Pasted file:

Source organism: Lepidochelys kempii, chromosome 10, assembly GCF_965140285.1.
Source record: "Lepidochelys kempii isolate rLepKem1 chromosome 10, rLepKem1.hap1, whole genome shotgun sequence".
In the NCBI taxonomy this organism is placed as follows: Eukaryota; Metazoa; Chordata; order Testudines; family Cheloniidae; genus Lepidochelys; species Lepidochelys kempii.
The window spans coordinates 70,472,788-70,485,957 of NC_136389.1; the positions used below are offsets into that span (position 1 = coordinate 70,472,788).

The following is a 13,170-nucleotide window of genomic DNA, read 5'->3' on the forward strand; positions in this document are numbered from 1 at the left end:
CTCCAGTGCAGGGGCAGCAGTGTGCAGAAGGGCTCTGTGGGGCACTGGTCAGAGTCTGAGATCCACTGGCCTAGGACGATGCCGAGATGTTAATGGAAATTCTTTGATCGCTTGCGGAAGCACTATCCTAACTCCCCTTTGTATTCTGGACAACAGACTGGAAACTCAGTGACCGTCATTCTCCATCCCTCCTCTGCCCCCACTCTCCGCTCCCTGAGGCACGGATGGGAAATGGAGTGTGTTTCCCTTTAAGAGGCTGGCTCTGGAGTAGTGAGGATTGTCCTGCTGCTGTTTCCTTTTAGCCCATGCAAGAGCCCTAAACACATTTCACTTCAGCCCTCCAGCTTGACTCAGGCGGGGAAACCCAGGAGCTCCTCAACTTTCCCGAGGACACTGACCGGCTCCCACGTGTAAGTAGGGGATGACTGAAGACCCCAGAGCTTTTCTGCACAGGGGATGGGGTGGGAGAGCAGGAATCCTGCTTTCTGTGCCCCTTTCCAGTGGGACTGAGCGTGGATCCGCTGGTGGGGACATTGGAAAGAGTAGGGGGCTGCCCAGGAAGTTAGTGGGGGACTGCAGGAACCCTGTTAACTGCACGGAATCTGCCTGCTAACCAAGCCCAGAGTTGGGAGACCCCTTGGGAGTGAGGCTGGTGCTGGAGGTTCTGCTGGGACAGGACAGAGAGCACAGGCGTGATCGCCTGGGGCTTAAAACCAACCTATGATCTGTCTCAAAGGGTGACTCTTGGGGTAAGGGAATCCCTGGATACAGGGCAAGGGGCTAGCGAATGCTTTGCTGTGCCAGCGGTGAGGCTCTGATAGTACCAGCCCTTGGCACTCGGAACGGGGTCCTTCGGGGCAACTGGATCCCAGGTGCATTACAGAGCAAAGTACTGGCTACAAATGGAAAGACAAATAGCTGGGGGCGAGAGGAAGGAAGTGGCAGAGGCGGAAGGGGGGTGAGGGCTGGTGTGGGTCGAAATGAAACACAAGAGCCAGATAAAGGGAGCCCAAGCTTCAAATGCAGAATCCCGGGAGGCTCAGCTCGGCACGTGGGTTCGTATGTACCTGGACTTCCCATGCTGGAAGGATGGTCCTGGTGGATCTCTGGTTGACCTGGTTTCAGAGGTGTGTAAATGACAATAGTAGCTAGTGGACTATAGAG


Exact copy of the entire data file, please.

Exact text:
Source organism: Lepidochelys kempii, chromosome 10, assembly GCF_965140285.1.
Source record: "Lepidochelys kempii isolate rLepKem1 chromosome 10, rLepKem1.hap1, whole genome shotgun sequence".
In the NCBI taxonomy this organism is placed as follows: Eukaryota; Metazoa; Chordata; order Testudines; family Cheloniidae; genus Lepidochelys; species Lepidochelys kempii.
The window spans coordinates 70,472,788-70,485,957 of NC_136389.1; the positions used below are offsets into that span (position 1 = coordinate 70,472,788).

The following is a 13,170-nucleotide window of genomic DNA, read 5'->3' on the forward strand; positions in this document are numbered from 1 at the left end:
CTCCAGTGCAGGGGCAGCAGTGTGCAGAAGGGCTCTGTGGGGCACTGGTCAGAGTCTGAGATCCACTGGCCTAGGACGATGCCGAGATGTTAATGGAAATTCTTTGATCGCTTGCGGAAGCACTATCCTAACTCCCCTTTGTATTCTGGACAACAGACTGGAAACTCAGTGACCGTCATTCTCCATCCCTCCTCTGCCCCCACTCTCCGCTCCCTGAGGCACGGATGGGAAATGGAGTGTGTTTCCCTTTAAGAGGCTGGCTCTGGAGTAGTGAGGATTGTCCTGCTGCTGTTTCCTTTTAGCCCATGCAAGAGCCCTAAACACATTTCACTTCAGCCCTCCAGCTTGACTCAGGCGGGGAAACCCAGGAGCTCCTCAACTTTCCCGAGGACACTGACCGGCTCCCACGTGTAAGTAGGGGATGACTGAAGACCCCAGAGCTTTTCTGCACAGGGGATGGGGTGGGAGAGCAGGAATCCTGCTTTCTGTGCCCCTTTCCAGTGGGACTGAGCGTGGATCCGCTGGTGGGGACATTGGAAAGAGTAGGGGGCTGCCCAGGAAGTTAGTGGGGGACTGCAGGAACCCTGTTAACTGCACGGAATCTGCCTGCTAACCAAGCCCAGAGTTGGGAGACCCCTTGGGAGTGAGGCTGGTGCTGGAGGTTCTGCTGGGACAGGACAGAGAGCACAGGCGTGATCGCCTGGGGCTTAAAACCAACCTATGATCTGTCTCAAAGGGTGACTCTTGGGGTAAGGGAATCCCTGGATACAGGGCAAGGGGCTAGCGAATGCTTTGCTGTGCCAGCGGTGAGGCTCTGATAGTACCAGCCCTTGGCACTCGGAACGGGGTCCTTCGGGGCAACTGGATCCCAGGTGCATTACAGAGCAAAGTACTGGCTACAAATGGAAAGACAAATAGCTGGGGGCGAGAGGAAGGAAGTGGCAGAGGCGGAAGGGGGGTGAGGGCTGGTGTGGGTCGAAATGAAACACAAGAGCCAGATAAAGGGAGCCCAAGCTTCAAATGCAGAATCCCGGGAGGCTCAGCTCGGCACGTGGGTTCGTATGTACCTGGACTTCCCATGCTGGAAGGATGGTCCTGGTGGATCTCTGGTTGACCTGGTTTCAGAGGTGTGTAAATGACAATAGTAGCTAGTGGACTATAGAG